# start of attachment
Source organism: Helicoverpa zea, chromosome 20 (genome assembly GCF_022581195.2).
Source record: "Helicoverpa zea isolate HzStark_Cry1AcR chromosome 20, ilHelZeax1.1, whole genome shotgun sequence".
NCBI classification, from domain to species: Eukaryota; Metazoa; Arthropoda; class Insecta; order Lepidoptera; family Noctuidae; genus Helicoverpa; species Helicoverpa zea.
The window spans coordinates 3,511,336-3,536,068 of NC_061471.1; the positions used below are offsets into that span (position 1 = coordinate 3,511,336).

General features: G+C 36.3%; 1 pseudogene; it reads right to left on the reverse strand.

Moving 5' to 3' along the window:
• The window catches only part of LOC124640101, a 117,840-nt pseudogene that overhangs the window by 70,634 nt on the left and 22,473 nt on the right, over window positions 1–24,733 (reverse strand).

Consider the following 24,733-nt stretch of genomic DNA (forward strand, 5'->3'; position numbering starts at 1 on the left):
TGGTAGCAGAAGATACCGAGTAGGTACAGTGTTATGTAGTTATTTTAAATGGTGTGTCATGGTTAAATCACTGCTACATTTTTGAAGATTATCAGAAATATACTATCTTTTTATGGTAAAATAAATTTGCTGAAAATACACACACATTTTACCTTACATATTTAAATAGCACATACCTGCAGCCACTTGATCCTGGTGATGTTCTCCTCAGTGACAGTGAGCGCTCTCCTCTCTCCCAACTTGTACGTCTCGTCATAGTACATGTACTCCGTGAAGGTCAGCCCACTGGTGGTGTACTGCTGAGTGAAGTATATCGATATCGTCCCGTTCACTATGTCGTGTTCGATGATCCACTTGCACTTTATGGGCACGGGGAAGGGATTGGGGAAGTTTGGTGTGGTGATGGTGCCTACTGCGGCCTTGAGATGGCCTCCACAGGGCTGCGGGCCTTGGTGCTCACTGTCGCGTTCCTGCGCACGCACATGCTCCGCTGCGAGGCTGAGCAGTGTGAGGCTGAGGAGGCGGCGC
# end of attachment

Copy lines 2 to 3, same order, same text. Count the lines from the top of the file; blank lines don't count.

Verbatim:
Source record: "Helicoverpa zea isolate HzStark_Cry1AcR chromosome 20, ilHelZeax1.1, whole genome shotgun sequence".
NCBI classification, from domain to species: Eukaryota; Metazoa; Arthropoda; class Insecta; order Lepidoptera; family Noctuidae; genus Helicoverpa; species Helicoverpa zea.